The European Union has been awarded the Nobel Peace Prize for six decades of work in advancing peace in Europe.
The committee said the EU had helped to transform Europe from a continent of war to a continent of peace.
The award comes as the EU faces the biggest financial crisis of its 54-year history, with many of its member states mired in recession.
The last organization to be given the award outright was Medecins Sans Frontieres, which won in 1999.
Announcing the award, Nobel committee president Thorbjoern Jagland acknowledged the EU’s current financial problems and social unrest.
But he said the committee wanted to concentrate on the body’s work over six decades of advancing “peace and reconciliation, democracy and human rights”.
Martin Schulz, president of the European Parliament, said he was “deeply touched and honored” with the award.
Martin Schulz, the current president of the European Parliament, has criticized the controversial Anti-Counterfeiting Trade Agreement (ACTA).
On German television network ARD, Martin Schulz said of the treaty: “I don’t find it good in its current form.”
Martin Schulz’s comments followed mass protests across Europe against the agreement.
Demonstrations took place at the weekend in various countries including Germany, Poland, UK and Romania.
Martin Schulz said that the balance between copyright protection and the individual rights of internet users “is only very inadequately anchored in this agreement”.
Supporters of the agreement insist it will not create new laws and is necessary to standardize copyright protection measures.
ACTA is set to be debated in the European Parliament in June.
Martin Schulz, the current president of the European Parliament, has criticized the controversial Anti-Counterfeiting Trade Agreement (ACTA)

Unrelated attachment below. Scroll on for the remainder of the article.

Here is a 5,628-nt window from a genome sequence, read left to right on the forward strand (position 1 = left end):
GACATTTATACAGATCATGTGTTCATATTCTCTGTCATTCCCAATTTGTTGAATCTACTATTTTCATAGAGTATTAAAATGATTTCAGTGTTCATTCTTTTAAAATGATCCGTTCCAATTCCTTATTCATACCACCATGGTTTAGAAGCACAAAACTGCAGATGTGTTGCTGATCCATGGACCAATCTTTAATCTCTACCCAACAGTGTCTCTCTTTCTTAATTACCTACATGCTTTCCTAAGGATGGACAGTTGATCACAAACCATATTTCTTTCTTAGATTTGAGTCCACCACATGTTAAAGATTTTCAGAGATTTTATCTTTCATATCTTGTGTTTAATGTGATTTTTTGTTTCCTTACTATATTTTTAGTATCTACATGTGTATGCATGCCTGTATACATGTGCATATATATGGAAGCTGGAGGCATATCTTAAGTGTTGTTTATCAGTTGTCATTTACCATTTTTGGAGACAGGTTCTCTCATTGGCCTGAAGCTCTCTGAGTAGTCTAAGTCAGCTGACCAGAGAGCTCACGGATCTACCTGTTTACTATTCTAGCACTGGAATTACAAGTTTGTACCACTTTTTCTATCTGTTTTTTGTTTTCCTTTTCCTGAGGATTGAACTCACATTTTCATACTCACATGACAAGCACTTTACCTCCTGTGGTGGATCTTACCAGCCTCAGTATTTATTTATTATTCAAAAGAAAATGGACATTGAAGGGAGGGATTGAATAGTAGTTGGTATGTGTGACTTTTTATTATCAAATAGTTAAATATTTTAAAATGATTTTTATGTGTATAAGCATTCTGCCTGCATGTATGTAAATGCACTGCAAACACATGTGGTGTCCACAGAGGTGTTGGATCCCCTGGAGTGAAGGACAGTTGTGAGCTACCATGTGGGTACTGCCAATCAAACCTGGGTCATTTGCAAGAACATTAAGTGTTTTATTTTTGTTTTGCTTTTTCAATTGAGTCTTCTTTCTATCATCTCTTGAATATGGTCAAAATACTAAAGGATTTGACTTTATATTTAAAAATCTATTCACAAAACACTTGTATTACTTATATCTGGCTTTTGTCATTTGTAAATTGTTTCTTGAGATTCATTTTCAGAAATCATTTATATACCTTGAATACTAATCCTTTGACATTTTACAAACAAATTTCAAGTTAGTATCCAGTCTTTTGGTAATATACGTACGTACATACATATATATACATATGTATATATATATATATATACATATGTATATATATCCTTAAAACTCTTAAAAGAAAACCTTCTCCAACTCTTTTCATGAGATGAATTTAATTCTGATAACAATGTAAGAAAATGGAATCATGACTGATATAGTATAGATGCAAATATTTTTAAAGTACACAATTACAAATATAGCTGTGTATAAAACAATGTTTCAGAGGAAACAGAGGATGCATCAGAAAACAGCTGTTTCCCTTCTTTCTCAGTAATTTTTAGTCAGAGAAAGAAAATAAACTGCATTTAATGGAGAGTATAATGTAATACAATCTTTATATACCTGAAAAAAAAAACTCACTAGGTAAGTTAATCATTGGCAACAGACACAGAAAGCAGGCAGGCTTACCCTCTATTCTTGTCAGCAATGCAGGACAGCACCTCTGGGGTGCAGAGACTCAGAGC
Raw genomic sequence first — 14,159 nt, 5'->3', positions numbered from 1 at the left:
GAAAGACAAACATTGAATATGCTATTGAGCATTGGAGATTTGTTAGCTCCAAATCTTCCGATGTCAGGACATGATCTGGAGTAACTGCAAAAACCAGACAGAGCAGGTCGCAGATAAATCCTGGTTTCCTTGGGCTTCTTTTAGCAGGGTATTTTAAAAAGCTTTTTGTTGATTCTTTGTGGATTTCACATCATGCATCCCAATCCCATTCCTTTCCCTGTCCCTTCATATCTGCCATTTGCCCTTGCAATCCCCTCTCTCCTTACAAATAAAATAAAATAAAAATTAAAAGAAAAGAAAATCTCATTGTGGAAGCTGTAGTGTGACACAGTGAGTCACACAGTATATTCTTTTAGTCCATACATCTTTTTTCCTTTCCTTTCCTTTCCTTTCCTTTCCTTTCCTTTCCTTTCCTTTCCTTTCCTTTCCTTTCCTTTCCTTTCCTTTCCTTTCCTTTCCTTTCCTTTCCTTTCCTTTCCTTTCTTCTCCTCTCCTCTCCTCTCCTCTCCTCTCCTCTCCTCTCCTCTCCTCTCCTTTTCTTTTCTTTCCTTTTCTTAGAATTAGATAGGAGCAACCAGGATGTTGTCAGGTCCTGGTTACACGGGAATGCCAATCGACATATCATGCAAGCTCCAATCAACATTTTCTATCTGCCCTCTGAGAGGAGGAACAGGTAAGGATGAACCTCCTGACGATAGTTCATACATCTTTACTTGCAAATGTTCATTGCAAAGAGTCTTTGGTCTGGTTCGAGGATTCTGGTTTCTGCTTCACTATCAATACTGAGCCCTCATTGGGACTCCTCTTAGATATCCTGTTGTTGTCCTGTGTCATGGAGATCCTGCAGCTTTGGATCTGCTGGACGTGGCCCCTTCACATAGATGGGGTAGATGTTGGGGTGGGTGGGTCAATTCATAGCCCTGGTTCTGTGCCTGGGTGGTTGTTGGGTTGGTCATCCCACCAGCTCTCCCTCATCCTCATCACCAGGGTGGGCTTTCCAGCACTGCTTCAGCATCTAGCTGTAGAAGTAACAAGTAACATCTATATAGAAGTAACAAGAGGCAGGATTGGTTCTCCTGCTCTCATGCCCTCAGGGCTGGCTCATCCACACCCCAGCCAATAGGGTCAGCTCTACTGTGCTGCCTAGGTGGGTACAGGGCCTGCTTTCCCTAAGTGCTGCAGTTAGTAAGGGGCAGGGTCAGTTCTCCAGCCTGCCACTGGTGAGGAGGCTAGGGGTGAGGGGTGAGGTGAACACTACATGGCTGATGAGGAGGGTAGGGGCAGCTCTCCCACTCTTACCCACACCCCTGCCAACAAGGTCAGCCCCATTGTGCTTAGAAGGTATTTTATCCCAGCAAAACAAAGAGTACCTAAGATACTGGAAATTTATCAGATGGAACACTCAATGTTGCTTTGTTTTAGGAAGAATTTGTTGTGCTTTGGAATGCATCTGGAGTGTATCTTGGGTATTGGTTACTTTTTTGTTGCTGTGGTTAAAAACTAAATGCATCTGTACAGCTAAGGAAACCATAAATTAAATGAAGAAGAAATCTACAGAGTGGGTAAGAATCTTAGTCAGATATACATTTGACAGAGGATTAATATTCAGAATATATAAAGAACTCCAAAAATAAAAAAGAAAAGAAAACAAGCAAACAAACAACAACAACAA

Although countries can individually enforce the agreement, the EU will need to play a role if the treaty is to be effective in enforcing intellectual property protection across several countries.
So far, the treaty has been signed by 22 EU member states.
However, Germany has held off from backing the agreement, citing the need for “further discussion”.
Polish Prime Minister Donald Tusk said his country would wait for “sufficient consultation” before ratifying, following huge protests and disruption to several government websites.
Earlier this month, Slovenia’s ambassador to Japan, Helena Drnovsek Zorko, apologized for her “carelessness” in signing the treaty on behalf of her country.
Martin Schulz’s comments are a sign that ACTA is in “real political trouble”, according to Loz Kaye, leader of the Pirate Party UK.
“One of the things that’s very interesting is that now the ACTA agreement is coming under fire from all sides,” he said.
“It’s becoming clear that European citizens are very concerned about this agreement. It’s hard to find anyone who is standing up for it right now.”
A spokesperson for the International Trademark Association said that ACTA offers a chance for the EU to “thwart” the problem of counterfeit goods.
“ACTA is aimed at counterfeiters and pirates involved with commercial scale activities on the Internet, not the general user,” the spokeswoman said.
“Too many criminals profit from selling counterfeit goods on the Internet at the expense of consumers’ health and safety.
“The trade agreement is an opportunity for EU officials to help thwart this problem, and they can do so by adopting ACTA and joining the international battle against counterfeiting.”